Potential issues arising under both the EU ETS and FuelEU Maritime
Responsibility for and cost of compliance
Under both the EU ETS (new Article 3(v) to Directive 2003/87/EC (the ETS Directive)) and FuelEU Maritime (Article 3(k)), the definition of the responsible party (the Shipping Company) includes the wording “the shipowner or another organisation or person, such as the manager or the bareboat charterer, that has assumed the responsibility for the operation of the ship from the shipowner”, which is the same definition under the Monitoring, Reporting and Verification (MRV) Regulation (2015/757). However, the EU ETS expands on this shared definition, adding the wording “…and that, on assuming such responsibility, has agreed to take over all the duties and responsibilities imposed by the International Management Code for the Safe Operation of Ships and for Pollution Prevention” – in other words the party responsible for the Document of Compliance (DOC) under the ISM Code will be the Shipping Company. It remains to be seen whether the ‘expanded’ definition under the EU ETS is, ultimately, extended to the provisions FuelEU Maritime as adopted.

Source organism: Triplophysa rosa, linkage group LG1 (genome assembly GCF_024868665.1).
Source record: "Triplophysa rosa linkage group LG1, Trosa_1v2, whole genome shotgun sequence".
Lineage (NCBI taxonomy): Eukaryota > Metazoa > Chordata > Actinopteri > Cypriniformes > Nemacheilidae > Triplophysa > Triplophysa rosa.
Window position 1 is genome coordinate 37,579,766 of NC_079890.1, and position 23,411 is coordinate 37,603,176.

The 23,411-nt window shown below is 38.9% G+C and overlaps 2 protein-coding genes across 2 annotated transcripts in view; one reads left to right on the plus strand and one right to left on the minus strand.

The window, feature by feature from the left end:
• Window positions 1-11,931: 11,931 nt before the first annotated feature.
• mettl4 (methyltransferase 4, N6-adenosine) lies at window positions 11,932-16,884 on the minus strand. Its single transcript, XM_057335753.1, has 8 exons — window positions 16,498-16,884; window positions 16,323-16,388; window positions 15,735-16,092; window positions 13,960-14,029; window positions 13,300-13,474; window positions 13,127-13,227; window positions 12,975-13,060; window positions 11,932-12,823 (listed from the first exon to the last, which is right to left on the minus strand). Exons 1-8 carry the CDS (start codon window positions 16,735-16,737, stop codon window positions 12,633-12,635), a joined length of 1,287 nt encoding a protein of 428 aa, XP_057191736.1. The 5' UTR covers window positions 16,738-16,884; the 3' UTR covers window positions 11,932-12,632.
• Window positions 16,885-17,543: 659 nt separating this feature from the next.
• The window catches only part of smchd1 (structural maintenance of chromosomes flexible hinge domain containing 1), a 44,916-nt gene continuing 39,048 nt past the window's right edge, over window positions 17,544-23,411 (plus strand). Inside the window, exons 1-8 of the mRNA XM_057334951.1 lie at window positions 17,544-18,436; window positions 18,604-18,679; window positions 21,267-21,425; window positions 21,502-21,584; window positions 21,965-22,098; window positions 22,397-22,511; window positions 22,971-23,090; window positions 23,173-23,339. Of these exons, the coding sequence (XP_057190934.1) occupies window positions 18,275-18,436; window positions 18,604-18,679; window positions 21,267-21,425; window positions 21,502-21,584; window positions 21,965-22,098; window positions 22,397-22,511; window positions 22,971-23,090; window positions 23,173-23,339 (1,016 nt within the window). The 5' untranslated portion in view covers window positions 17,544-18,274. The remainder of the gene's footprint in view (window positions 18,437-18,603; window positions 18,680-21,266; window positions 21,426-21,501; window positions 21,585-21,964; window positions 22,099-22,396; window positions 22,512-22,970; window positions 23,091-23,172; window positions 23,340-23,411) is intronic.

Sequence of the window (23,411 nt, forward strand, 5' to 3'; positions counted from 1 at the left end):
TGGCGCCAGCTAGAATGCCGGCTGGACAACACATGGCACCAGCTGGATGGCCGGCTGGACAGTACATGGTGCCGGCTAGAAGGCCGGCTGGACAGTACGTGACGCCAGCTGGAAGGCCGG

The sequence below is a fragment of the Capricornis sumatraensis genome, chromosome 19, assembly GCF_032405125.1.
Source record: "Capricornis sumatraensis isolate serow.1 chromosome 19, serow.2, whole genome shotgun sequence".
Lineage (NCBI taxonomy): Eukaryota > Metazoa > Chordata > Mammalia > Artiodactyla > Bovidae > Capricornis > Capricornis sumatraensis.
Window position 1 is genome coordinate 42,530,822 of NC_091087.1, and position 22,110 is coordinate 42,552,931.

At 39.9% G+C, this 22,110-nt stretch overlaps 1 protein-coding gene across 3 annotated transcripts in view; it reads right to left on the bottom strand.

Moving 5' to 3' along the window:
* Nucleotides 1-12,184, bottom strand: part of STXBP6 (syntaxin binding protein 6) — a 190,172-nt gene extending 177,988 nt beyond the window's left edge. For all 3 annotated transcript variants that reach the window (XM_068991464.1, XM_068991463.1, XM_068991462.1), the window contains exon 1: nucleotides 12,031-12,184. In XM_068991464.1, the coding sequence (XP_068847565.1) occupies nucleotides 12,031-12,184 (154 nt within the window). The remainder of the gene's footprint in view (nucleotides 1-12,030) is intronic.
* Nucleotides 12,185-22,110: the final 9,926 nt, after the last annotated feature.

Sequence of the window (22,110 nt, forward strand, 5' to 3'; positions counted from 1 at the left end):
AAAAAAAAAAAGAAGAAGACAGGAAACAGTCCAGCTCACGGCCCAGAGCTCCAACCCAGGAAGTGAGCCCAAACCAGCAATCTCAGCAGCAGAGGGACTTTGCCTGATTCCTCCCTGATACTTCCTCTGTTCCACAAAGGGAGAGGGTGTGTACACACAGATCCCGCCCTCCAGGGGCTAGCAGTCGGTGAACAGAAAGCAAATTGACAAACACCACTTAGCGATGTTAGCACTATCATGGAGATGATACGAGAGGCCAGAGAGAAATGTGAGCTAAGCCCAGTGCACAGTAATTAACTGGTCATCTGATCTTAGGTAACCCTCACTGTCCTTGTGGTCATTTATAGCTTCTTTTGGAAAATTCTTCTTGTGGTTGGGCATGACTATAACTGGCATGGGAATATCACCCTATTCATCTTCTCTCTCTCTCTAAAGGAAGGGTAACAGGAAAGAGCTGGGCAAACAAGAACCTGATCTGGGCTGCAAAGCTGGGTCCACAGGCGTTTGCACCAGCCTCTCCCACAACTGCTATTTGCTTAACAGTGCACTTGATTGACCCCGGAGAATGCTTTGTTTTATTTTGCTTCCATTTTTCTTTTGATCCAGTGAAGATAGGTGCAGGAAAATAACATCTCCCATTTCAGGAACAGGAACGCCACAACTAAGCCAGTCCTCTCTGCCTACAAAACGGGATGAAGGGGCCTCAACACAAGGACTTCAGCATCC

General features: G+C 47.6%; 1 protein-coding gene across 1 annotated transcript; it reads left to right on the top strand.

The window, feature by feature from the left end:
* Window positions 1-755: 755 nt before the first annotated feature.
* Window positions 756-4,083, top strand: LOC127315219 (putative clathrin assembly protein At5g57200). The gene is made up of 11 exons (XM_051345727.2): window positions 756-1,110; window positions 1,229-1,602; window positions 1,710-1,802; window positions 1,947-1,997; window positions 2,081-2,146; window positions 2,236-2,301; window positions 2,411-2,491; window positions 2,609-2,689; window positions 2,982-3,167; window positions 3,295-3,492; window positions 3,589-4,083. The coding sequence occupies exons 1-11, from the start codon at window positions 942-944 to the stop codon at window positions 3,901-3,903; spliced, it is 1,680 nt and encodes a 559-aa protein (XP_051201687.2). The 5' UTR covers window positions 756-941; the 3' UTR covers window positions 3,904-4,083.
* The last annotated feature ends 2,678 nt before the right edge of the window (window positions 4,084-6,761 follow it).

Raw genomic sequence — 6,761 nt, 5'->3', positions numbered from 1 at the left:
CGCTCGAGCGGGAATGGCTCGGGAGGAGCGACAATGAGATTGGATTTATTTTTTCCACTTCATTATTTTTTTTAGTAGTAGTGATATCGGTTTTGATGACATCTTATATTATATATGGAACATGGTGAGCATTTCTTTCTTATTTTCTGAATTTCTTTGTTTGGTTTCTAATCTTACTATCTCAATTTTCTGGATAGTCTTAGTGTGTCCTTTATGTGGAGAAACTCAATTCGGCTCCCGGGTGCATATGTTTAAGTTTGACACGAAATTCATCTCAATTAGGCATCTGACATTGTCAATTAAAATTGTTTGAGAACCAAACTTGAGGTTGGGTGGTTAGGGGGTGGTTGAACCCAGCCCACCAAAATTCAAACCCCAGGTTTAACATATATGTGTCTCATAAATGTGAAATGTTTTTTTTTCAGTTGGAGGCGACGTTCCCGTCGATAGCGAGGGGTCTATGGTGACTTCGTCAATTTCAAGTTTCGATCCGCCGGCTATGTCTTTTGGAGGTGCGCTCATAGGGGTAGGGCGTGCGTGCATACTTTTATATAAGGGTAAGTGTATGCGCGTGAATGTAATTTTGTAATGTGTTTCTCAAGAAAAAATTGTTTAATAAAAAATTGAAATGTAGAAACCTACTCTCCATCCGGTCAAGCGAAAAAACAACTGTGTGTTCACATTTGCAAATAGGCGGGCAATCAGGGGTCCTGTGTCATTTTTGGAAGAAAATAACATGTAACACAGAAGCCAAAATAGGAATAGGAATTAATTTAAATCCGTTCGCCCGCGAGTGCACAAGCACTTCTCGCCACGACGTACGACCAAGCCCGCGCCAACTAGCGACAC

Whilst Recital 20 of the EU ETS and Recital 6 of FuelEU Maritime state that “in line with the polluter pays principle, the shipping company could, by means of a contractual arrangement, hold the entity that is directly responsible for the decisions affecting the [CO2 emissions /[greenhouse gas (GHG) intensity of the energy used by the ship accountable for the compliance costs”, in the absence of clear contractual clauses providing otherwise, charterers will not be responsible for compliance or the costs of purchasing (and surrendering) emissions allowances in a time charter context.